Although a Merchant of Record provides notable advantages for expanding businesses, it also imposes certain limitations. Under this model, control is relinquished to the MOR, which, while simplifying operations, can restrict flexibility and often leads to higher costs from bundled services that may not be necessary for all brands. Furthermore, relying on a third party to handle payments may delay access to sales revenue, adversely affecting cash flow and reducing control over the customer experience. Therefore, companies should carefully evaluate if the convenience provided by a Merchant of Record aligns with their specific international ecommerce needs and strategic goals.

A Flexible Alternative for International Tax Compliance

As an innovative alternative, Passport Seller of Record™ (SOR) stands out as a smart and more flexible international tax solution that effectively addresses the challenges associated with an MOR, while maintaining all the essential benefits.

Seller of Record uniquely positions itself by not intervening in financial transactions with customers, focusing instead solely on tax compliance. This key distinction allows companies to choose their preferred payment platforms and receive funds directly. Plus, the SOR model allows for alignment with country-specific distance selling thresholds, avoiding the need for immediate tax collection on all sales. Overall, SOR provides brands with the perfect balance of flexibility and regulatory compliance, facilitating smooth international selling and easier access to global markets.

To learn more about the advantages Passport Seller of Record™ offers ecommerce businesses and how it differs from a Merchant of Record, check out our in-depth comparison in this “Merchant of Record vs. Seller of Record” article.

Frequently Asked Questions:

What is an MOR (Merchant of Record)?
A Merchant of Record (MOR) is the entity officially recognized as the seller in a transaction. It handles all the legal and financial responsibilities involved, including tax compliance, payment processing, and financial disputes. Overall, MORs enable businesses to operate across international borders without needing extensive local regulatory knowledge, facilitating seamless global transactions.

What is the definition of a Merchant of Record in ecommerce?
In ecommerce, a Merchant of Record (MOR) is the legal entity recognized as the seller in transactions, responsible for handling payment processing, managing taxes, and resolving financial disputes. Essentially, MORs simplify international ecommerce by enabling companies to operate in global markets without extensive knowledge of local regulations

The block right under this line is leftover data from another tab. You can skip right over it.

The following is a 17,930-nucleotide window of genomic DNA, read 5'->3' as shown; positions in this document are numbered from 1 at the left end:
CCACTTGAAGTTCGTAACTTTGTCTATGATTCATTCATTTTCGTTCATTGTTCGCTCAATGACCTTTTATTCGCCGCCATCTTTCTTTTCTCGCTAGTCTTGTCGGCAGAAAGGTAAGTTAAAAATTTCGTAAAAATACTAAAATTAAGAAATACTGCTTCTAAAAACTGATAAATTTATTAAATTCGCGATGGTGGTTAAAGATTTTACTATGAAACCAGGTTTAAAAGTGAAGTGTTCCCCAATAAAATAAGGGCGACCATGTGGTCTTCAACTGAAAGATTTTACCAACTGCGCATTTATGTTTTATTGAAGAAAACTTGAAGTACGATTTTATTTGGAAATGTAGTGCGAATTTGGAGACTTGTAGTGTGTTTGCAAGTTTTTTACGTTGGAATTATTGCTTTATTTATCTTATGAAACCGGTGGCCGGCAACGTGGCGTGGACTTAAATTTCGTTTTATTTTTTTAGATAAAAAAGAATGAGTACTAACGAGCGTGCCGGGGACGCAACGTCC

What are the responsibilities of a Merchant of Record?
A Merchant of Record manages payment processing, tax compliance, and financial interactions with customers, including issuing receipts, processing refunds, and resolving disputes.

What services does a Merchant of Record provide?
A Merchant of Record provides key services such as payment processing, tax compliance, and managing all customer financial interactions, including issuing receipts, processing refunds, and resolving disputes.

What is an example of a Merchant of Record?
A typical example of a Merchant of Record involves an ecommerce business expanding internationally. The Merchant of Record handles all payment processing, tax compliance, and financial disputes on behalf of the company. This allows brands to operate in global markets without needing extensive knowledge of local tax laws and regulations, thus simplifying international transactions. However, while this setup manages compliance hurdles, it may also lead to delays in access to funds and limits the business’s control.

What is the difference between a Merchant of Record and Seller of Record?
The main difference between a Merchant of Record (MOR) and a Seller of Record (SOR) lies in their handling of financial transactions. While MORs take charge of payment processing, tax compliance, and customer financial interactions, SORs focus on ensuring tax compliance and allow businesses to select their own payment platforms, thus providing greater operational flexibility and control

Why is Passport Seller of Record™ a potentially better alternative to Merchant of Record?
Passport Seller of Record™ (SOR) is a great alternative to traditional Merchant of Record (MOR) models due to its emphasis on flexibility and control. Unlike an MOR that handles all financial transactions and interactions, SOR focuses on tax compliance, letting businesses control their own payment platforms and receive funds directly. It also aligns with country-specific tax thresholds, enabling certain tax exemptions, which reduces upfront financial burdens and supports smoother market entry.